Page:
What's More Effective, Inbound Marketing or Advertising?

In a word, both. But its important to have content on your website before you invest in advertising. Here's why.

In a word, both. But its important to have content on your website before you invest in advertising. Here's why.

Oh, how the marketing game has changed and the mighty are falling. Marketing for a built environment formerly involved direct mail, TV and radio commercials, billboards, and most predominantly, magazine ads. We shouted our marketing message to the masses in hopes that it would stick. Many times it did.

The Internet, and social media, in particular, has changed all that. Consumers aren’t all that receptive to those one-directional messages. They do their research when they’re looking for an architect, interior designer or design-build firm. They expect more personalized two-way interaction with us now, and they expect us to prove our worth, not buy it.

What Is Inbound Marketing?

Inbound marketing is all about creating valuable content that brings customers to us because they’re genuinely interested in what we have to say. It involves blogs, white papers, videos, search engine optimization, social media posts, interactive websites and more. It’s marketing for a built environment (or any industry, for that matter) that communicates with potential customers on their terms, not ours.

As with traditional marketing, there are stages of inbound marketing for a built environment. After creating and promoting content through all the appropriate channels, architects, designers and design-build firms have to focus on converting those visitors to leads. You can offer a free white paper download in exchange for an email address or a clickable call-to-action button on your website offering an exclusive deal. Then there’s the process of closing those leads through strategies like email marketing and continuing to interest and engage those customers so they will remember us and refer us.

Pros and Cons of Inbound Marketing for a Built Environment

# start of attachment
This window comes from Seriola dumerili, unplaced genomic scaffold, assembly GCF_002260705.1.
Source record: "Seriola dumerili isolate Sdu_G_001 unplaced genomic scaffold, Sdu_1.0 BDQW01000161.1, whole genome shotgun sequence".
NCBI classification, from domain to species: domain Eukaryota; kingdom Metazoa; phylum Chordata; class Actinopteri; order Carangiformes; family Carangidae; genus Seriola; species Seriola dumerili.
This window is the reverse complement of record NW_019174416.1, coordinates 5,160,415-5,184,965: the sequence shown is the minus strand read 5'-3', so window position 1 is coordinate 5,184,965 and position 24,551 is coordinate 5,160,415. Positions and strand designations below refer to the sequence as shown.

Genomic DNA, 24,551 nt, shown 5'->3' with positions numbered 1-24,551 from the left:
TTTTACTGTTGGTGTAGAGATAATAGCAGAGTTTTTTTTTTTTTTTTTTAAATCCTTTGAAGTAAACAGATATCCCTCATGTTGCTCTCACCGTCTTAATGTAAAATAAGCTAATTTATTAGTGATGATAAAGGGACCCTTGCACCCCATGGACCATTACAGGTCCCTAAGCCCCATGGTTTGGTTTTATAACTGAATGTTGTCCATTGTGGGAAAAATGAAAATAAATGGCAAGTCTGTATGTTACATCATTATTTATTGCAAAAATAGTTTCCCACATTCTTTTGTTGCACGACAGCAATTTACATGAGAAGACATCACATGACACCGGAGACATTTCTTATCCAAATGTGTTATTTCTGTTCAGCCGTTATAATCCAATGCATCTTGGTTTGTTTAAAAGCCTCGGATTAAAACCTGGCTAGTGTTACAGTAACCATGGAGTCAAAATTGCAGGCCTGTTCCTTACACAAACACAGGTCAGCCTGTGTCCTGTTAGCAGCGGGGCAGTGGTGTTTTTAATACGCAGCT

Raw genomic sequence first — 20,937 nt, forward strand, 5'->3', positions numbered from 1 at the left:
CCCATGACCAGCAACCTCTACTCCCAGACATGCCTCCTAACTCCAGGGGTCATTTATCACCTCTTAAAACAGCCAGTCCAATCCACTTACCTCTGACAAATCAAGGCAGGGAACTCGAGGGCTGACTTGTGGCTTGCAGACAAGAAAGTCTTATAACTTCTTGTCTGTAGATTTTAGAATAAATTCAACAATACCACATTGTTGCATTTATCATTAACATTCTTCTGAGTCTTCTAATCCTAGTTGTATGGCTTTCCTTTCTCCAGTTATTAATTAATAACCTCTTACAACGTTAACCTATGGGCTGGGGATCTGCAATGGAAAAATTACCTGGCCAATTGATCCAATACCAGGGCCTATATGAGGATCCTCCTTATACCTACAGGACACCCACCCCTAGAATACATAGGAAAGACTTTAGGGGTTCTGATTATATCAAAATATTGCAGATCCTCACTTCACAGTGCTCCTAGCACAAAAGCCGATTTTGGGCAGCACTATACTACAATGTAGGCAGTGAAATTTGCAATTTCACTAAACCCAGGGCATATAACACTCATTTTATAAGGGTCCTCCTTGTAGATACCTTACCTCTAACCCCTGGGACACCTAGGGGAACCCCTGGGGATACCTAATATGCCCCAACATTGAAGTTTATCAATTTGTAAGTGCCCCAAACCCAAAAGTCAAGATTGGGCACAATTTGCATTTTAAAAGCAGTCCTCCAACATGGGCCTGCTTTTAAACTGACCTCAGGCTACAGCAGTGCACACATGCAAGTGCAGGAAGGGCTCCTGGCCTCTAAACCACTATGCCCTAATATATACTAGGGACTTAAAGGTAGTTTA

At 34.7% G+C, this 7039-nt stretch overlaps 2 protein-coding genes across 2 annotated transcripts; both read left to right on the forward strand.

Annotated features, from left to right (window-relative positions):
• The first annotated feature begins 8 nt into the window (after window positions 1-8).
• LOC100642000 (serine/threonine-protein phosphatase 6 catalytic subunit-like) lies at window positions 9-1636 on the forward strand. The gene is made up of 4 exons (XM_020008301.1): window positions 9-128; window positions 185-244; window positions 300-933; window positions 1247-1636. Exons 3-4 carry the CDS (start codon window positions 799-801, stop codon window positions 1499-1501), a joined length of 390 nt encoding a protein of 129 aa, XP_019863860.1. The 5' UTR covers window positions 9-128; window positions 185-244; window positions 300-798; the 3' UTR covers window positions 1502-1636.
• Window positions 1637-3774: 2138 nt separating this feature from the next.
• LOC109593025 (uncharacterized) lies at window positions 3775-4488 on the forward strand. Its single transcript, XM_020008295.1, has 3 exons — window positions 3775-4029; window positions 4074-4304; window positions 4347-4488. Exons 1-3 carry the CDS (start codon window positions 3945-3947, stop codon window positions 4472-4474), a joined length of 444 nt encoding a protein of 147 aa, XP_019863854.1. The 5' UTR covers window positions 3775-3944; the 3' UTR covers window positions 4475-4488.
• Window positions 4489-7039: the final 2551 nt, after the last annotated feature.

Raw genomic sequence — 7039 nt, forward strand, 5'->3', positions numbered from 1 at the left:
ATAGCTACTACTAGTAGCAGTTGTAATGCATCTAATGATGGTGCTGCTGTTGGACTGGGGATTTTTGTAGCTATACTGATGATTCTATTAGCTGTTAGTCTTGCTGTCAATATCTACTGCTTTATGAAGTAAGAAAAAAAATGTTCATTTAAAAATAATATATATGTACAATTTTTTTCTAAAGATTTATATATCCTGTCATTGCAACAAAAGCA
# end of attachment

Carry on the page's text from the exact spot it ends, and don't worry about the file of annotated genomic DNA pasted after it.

Inbound strategies work because the customers come to you. They feel empowered to choose your company based on what they’ve read and researched, not because they feel pressured. That’s simply how modern consumers want to interact with the people they choose to design and build their homes.

Inbound marketing is also highly effective for creating long-term brand loyalty. Clients feel connected to us like they know us personally because they follow our blogs for advice and interact with us regularly through social media. Clients are apt to refer companies they trust, and referrals are essential to marketing for a built environment.

Is Advertising Dying Off?

No, not completely. Think about TV ads during the Super Bowl: They commanded $133,000 per second this year. Outbound marketing still has its place, particularly for giant corporations. But its effectiveness is in decline overall.  

Print circulation spending already fell from $9.8 billion in 2008 to $7.9 billion in 2012, and is estimated to fall at a compound annual growth rate of 4 percent to $6.4 billion in 2017.
— Price Waterhouse Cooper

Consumers want to see Super Bowl ads, but in many other cases they’re trying to avoid outbound marketing. They record TV shows so they can skip the commercials, and they have caller ID to avoid telemarketers. Even newer forms of outbound marketing like pop-up ads turn them off - some people will just close the page.

Content marketing using inbound strategies have not only proven more effective when marketing for a built environment; they’re less expensive. You’ll gather more leads and connect with more clients for a fraction of the cost. The next time you put together a marketing plan, consider using inbound techniques - it may save you money.

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Michael Conway

Owner of Means-of-Production. A marketing agency for architects, interior designers, landscape and design-build firms. We're dedicated to increasing website visits, lead conversion and sales growth through through the use of content marketing, PR and website design.